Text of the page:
Heritage Facts Bundle #6
For 300 years the White Plains Presbyterian Church has been nurturing faith in our city. Heritage Facts, or snippets of history, appear in our Sunday bulletin every week.
Check the index for other posts.
September – October 2013
HERITAGE FACT: William and Charlotte Wiser, Presbyterian Missionaries. Our congregation has always had a global view of mission. During the 1940s, we had a long term mission commitment to William and Charlotte Wiser, sending them an annual check for their work, along with the prayer of the congregation. The Wisers were American anthropologists and Presbyterian rural missionaries in North India, Uttar Pradesh. Both were trained at the University of Chicago, and from Cornell received a PhD in Agriculture (William) and a Masters Degree in Nutrition (Charlotte). William was first sent to India in 1915, and served continuously until retirement in 1959. Charlotte continued to provide social services until 1970. William’s account of rural life in the 1930s, Behind Mud Walls, is still read today. Their work together became a model for rural development programs in Northern India.
HERITAGE FACT: The Progressive Dinner, a Presbyterian Tradition? Every wonder how far back some church traditions go? As we have organized progressive dinners over the last couple of years, so have I. The earliest progressive dinner I have been able to find was held in March 1943 at the homes of four of the members. It was organized by Marjorie “Tweet” Watkins, then Secretary of the High School Discussion Group. There were 23 participants.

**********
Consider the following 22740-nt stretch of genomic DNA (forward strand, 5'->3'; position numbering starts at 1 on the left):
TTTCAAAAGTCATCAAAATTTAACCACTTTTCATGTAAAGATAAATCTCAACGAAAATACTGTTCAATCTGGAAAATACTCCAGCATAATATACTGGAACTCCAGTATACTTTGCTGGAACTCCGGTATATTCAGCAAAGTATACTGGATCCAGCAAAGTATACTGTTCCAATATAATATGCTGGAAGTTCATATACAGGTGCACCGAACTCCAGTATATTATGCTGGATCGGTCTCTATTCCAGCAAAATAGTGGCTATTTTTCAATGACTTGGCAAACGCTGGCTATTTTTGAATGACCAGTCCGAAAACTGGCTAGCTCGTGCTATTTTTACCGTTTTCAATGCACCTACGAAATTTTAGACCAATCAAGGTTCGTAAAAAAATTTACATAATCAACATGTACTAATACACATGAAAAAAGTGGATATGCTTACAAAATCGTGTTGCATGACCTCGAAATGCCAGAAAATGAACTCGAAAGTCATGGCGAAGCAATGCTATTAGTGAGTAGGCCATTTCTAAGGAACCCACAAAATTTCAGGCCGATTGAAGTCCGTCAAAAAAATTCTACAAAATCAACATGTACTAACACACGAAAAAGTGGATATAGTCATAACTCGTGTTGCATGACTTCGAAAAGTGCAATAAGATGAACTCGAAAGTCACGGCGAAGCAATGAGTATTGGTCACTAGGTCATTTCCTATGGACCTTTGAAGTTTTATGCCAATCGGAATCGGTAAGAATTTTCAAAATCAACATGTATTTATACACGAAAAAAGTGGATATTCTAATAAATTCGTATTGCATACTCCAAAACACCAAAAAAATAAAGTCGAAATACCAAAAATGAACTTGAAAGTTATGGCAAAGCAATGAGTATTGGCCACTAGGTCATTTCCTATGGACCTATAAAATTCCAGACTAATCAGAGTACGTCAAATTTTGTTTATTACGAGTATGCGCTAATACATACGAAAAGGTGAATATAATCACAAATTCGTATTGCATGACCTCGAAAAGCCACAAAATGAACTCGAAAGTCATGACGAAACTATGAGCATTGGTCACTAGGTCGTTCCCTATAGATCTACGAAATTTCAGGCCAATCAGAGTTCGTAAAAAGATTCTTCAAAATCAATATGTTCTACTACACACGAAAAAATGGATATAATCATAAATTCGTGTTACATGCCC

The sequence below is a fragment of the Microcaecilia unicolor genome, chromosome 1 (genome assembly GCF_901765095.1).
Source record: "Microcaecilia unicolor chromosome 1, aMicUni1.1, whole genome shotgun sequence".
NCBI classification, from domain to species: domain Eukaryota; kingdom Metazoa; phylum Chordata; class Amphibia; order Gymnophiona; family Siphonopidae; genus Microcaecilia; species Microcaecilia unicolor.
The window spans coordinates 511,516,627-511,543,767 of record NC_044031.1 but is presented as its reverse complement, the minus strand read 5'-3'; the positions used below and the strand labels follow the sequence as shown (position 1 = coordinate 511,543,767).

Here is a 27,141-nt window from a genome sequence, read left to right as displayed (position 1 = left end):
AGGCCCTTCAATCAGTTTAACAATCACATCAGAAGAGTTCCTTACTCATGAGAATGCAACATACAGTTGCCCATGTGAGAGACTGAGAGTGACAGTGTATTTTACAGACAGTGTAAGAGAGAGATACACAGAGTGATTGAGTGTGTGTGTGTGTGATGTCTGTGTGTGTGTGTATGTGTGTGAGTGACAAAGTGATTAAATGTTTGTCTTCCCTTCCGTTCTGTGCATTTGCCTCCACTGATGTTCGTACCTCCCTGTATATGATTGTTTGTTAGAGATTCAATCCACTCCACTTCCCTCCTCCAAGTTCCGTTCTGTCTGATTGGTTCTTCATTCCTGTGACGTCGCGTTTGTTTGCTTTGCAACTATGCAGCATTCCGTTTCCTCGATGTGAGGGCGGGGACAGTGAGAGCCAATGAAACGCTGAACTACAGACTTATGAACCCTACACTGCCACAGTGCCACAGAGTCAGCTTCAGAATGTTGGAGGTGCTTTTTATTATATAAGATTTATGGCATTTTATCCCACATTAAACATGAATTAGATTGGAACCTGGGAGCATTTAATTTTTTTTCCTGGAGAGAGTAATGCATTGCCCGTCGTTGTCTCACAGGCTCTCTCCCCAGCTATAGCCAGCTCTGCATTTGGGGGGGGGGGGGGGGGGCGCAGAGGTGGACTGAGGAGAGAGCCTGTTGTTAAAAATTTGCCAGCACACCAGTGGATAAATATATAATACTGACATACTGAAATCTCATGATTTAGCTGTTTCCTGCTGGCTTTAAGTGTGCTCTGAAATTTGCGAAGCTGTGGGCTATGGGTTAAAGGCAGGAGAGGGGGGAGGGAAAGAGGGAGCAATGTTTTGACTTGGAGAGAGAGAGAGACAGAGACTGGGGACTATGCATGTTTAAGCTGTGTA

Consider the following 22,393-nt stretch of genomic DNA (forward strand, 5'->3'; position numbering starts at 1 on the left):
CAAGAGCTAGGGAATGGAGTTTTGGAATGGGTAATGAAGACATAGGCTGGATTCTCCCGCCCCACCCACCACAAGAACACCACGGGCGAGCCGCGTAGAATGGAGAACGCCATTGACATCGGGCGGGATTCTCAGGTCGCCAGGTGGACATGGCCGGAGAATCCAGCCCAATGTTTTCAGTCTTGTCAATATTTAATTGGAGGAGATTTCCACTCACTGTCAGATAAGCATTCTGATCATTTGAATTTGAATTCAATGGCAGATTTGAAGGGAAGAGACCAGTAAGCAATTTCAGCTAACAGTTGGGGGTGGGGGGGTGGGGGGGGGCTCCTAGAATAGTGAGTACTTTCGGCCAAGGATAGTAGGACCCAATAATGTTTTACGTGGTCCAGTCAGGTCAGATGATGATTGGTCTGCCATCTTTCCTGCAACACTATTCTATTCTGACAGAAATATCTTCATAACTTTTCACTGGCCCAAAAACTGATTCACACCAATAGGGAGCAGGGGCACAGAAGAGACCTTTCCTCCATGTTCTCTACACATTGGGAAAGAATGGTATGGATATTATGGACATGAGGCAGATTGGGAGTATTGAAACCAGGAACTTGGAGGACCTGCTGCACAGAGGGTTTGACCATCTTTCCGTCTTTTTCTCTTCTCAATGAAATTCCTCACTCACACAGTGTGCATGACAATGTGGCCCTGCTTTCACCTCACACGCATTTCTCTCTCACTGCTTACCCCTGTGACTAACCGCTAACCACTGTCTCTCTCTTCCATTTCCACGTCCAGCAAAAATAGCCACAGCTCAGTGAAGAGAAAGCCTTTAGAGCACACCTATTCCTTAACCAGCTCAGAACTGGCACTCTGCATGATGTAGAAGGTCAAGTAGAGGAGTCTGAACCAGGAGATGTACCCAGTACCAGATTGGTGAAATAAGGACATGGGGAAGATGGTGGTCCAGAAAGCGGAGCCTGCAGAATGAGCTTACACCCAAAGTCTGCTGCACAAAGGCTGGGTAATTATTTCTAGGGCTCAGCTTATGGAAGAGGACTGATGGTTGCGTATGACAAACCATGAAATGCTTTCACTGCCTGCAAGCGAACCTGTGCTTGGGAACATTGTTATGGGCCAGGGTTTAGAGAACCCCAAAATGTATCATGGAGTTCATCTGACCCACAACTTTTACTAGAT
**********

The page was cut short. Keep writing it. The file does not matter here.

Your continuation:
HERITAGE FACT: Jacob Purdy (1739-1822) and His Family The Purdy family name is synonymous with early White Plains history. Joseph Purdy was one of the original settlers, and in 1721 was named in the Royal Patent given to White Plains by King George II. Around 1730, a home built by Samuel Horton was purchased by Samuel Purdy, one of Joseph’s sons. Still standing, it remains the oldest house in our city, dating from before 1721. In time, Samuel Purdy passed this house on to his son Jacob, and it has been known as the Jacob Purdy House ever since.
The Purdy family is also important to our national history. Jacob joined the Westchester Militia in 1775, and once Independence was declared and war was upon us, Jacob offered his home to General George Washington to use as his headquarters, which he did both in 1776 and again in 1778. Washington received reports from his spy network in Jacob’s home. But like many families in our area, the Revolution divided loyalties. While Jacob and a few of his brothers were staunch Patriots, other brothers remained Loyalists, and when the war was over fled to Canada.
Jacob was active in the Presbyterian Church, serving on the original board of trustees, which was supposedly the first use of trustees in an American church. His wife Abigail was the daughter of The Rev. John Smith, the first Presbyterian minister to serve this congregation. Many of the Purdy’s including Samuel, Joseph and Abigail, are buried in our cemetery. Abigail’s headstone was recently restored by the White Plains Historical Society. Jacob’s headstone reads: “Softly my fainting head I lay on Jesus’ loving breast. I died to enjoy my God.”